the auspices of the United States De
partment of Agriculture, they were
some yonrs ago Introduced into
Alaska, where they are now being
used both for food and for draft pur
poses. There Is Just as groat oppor
tunity for improving tho reindeer na
for Improving our other farm animals.
In the regions whore llfo la hard these
nnlmnln thrive, nnd fall I thrlvp In
regions whoro the ox and tho horse
are at their best. Tho zono of use
fulness of tho reindeer Is north of that
in which tho luxuriant ngrlculturo is
possible. Its food is the lichen and
herbage native to tho region where
the ground at some depth Is eternally
frozen. It Is fortunate, perhaps, that
tho reindeer cannot llvo upoa the
kind of forage wo feed to cattle and
horses. In the far north where the
moss grows rapidly In the summer
and whore it covers tho ledges oven
to a great depth, these animals find
their nntural pastures. It Is tho me
dium for transforming this vnst amount
of otherwise useless material Into pal
atable moat and rich milk. The in
dustry of developing the reindeer Is
In Its Infancy. Wo may bo certain
that this animal, adapted by thou
sands of generations of habit to the
cold north, will yet become a domes
tic animal of great importance.
Cattle In Cuba.
Tho number of cattle In Cuba Is
not great at this time, but is is cer
tain to becomo great. The problem of
how to escape Texas fever is being
dealt with both in tho island and on
the mainland. The Cubans are becom
ing quite largo beef eaters, and it
is necessary that they import special
beef breeds If they are not to Im
port tho finished product. There Is
a law In the islanr" at present pro
hibiting tho killing of dairy cows.
This is doc .3 to foster tho dairy inter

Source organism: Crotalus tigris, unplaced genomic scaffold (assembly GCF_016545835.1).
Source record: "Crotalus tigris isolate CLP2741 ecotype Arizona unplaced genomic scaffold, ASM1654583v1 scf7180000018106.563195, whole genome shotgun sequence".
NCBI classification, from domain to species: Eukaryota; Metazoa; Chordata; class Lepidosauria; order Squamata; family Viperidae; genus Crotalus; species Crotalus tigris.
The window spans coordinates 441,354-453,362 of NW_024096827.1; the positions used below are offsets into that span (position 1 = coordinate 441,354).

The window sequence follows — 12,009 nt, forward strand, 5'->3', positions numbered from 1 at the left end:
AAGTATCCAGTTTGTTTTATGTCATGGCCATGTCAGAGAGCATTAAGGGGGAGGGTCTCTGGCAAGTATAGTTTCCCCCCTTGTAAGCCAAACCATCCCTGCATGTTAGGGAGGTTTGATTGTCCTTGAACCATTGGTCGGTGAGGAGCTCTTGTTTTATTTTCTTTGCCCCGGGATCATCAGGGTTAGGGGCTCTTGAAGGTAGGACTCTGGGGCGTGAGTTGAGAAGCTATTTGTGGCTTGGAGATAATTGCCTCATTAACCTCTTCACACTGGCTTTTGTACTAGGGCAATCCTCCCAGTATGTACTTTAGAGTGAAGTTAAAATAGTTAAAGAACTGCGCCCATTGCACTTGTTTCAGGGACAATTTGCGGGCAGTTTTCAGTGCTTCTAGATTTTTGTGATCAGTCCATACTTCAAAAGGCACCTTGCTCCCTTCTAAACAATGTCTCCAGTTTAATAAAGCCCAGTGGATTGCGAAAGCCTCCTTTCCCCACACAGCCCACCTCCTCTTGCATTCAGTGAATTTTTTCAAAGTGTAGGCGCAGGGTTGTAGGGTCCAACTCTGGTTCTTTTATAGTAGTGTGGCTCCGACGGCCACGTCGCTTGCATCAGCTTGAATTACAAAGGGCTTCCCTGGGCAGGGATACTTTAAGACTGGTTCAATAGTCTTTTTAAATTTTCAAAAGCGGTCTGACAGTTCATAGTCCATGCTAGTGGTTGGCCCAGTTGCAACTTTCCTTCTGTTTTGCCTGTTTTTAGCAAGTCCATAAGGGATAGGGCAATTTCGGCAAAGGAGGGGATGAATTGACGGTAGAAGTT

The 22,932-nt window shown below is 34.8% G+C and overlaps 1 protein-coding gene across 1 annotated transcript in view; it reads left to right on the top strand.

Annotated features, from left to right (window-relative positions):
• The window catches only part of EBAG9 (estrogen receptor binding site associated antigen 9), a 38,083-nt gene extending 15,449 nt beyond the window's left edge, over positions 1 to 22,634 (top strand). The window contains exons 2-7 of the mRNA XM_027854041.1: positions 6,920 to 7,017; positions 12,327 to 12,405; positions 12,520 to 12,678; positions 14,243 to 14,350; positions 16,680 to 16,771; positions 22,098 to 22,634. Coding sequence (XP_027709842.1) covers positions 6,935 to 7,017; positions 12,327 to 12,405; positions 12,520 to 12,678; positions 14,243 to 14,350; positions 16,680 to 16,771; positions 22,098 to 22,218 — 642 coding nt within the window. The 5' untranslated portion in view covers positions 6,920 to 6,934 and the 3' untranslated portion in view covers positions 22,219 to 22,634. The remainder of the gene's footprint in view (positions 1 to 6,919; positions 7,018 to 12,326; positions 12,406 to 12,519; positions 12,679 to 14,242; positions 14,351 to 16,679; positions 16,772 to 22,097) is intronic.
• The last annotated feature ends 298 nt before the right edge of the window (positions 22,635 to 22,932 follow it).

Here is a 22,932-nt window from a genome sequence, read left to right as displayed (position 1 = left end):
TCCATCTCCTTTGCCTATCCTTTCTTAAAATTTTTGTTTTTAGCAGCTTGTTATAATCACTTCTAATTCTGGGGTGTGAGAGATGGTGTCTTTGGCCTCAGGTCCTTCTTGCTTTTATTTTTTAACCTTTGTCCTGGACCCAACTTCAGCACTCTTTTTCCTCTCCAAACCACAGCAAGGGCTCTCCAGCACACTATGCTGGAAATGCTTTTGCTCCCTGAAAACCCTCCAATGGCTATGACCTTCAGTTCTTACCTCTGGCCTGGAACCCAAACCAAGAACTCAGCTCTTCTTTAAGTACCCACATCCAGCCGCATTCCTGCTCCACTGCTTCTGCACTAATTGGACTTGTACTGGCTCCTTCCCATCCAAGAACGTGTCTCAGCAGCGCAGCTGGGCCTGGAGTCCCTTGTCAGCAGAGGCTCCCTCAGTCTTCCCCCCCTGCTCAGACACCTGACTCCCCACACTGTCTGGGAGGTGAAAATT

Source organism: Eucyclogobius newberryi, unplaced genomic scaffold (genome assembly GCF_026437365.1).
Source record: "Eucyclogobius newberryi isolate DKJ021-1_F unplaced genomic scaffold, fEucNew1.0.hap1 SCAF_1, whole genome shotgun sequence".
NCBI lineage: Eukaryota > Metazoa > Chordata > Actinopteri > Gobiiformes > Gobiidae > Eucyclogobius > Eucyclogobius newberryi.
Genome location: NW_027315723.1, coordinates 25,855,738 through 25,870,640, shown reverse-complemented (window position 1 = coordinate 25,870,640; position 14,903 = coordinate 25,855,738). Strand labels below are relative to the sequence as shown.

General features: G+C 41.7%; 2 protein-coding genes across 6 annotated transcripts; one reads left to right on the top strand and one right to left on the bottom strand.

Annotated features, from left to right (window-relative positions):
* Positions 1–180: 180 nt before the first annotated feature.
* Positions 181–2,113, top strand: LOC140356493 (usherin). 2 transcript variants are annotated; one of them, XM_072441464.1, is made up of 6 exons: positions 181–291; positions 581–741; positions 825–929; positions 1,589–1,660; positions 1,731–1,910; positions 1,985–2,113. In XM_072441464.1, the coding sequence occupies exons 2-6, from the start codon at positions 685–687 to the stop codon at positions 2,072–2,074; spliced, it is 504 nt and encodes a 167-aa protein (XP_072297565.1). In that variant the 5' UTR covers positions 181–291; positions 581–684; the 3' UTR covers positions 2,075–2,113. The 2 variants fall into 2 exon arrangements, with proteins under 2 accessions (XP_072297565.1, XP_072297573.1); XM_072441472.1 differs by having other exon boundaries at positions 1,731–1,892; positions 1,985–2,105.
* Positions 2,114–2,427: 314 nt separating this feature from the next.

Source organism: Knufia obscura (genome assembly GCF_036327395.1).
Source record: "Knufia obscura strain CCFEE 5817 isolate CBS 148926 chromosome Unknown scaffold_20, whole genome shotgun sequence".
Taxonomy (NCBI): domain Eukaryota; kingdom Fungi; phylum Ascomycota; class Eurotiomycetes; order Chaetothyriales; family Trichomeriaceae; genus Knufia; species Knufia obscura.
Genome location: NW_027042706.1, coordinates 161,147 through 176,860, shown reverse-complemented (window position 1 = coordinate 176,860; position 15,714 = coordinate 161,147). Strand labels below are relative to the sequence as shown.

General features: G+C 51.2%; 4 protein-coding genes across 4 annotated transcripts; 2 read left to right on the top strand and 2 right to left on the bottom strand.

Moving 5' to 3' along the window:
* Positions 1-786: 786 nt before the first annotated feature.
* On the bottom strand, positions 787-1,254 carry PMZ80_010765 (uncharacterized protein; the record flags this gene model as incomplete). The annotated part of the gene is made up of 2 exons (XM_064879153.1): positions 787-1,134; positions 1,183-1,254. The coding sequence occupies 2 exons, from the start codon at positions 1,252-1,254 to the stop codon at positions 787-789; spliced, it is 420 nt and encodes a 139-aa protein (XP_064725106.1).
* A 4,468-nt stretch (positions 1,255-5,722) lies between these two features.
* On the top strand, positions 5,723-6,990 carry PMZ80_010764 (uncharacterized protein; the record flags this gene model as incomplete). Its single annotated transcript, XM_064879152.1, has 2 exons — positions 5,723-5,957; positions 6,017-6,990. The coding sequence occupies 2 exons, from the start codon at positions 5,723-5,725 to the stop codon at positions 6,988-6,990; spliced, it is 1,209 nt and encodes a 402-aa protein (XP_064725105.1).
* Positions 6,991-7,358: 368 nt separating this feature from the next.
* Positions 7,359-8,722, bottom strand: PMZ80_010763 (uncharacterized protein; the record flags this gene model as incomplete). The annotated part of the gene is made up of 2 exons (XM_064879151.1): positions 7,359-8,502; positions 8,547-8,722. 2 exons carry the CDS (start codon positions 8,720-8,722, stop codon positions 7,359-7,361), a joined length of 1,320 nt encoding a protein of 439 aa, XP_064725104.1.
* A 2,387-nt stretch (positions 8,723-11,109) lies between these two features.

est, but at the same time it shuts off
one cheap supply of beef. The Cubans
at tho present time are eating seven
times as much heof as pork, and about
4,500 time? as much beef as mutton.
According to a recent report tho per
capita consumption of beef In Cuba
In 1902 was -to.07 pounds, of pork C.82
pounds, whilo tho consumption of mut
ton was only .9 pound per 100 Inhab
itants. This opens up a great possi
bility in tho sale of beef stock by
American growers.
Sugar as Feed.
In some parts of tho United States,
and especially in some of the islands
now belonging to tho United States,
some forms of sugar and molasses can
be purchased at a very low rate. It
therefore becomo3 desirable, If pos
sible, to use some of these as food for
farm animals. Even in the European
cities there are chsnp grades of sugar
and molasses that can bo advantage
ously fed. Some of tho Parisian cnb
companies havo been experimenting
with tho feeding of these foods aa to
tho time of digestion. When fed to
horses It was found that sugar was
digested hi from 27 to 28 hours, while
molnsses was digested in about 1C
hours. Tho molasses seemed to
hasten tho digestive processes. It has
also been fed to race horses, and some
dairy cows are now oelng tried. The
general concensus of opinion among
tho men that havo tried this feeding
Is that sugar and molasses aro botL
good elements of food.
Training His Memory.
When David Livingston, afterward
lamous as a missionary traveler, was
only islno years old he repeated tho
one hundred and nineteenth psalm on
two successive nights, and his mem
ory failed him only five times in tho
two rP'JJit.lons,
Clean Surroundings for Milk.
We used to havo a great deal of
troublo with tho quality of the buticr